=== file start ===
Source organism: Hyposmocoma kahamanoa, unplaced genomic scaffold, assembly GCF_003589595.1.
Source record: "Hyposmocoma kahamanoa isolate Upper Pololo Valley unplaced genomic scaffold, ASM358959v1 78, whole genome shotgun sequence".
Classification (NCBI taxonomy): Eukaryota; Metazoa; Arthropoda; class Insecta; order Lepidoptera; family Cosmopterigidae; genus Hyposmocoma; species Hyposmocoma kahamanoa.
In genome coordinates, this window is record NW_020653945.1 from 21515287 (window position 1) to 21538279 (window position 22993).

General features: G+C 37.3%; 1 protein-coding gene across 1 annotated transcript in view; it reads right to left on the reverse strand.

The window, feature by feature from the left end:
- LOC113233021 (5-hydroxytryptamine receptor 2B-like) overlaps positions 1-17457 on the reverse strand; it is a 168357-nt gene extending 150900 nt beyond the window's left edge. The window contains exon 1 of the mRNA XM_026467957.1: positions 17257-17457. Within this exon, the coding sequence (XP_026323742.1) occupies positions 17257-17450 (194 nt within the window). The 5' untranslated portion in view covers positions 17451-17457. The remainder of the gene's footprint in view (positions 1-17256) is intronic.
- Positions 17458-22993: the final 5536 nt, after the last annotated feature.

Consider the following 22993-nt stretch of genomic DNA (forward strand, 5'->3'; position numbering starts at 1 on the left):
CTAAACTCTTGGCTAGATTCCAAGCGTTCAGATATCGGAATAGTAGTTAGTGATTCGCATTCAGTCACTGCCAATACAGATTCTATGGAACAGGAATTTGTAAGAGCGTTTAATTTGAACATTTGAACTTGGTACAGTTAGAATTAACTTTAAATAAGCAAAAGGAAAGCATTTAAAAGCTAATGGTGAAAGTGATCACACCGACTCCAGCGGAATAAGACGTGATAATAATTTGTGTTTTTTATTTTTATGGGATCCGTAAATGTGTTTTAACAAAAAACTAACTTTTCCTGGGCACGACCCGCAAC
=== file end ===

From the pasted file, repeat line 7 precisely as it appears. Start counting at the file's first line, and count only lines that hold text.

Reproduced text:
- LOC113233021 (5-hydroxytryptamine receptor 2B-like) overlaps positions 1-17457 on the reverse strand; it is a 168357-nt gene extending 150900 nt beyond the window's left edge. The window contains exon 1 of the mRNA XM_026467957.1: positions 17257-17457. Within this exon, the coding sequence (XP_026323742.1) occupies positions 17257-17450 (194 nt within the window). The 5' untranslated portion in view covers positions 17451-17457. The remainder of the gene's footprint in view (positions 1-17256) is intronic.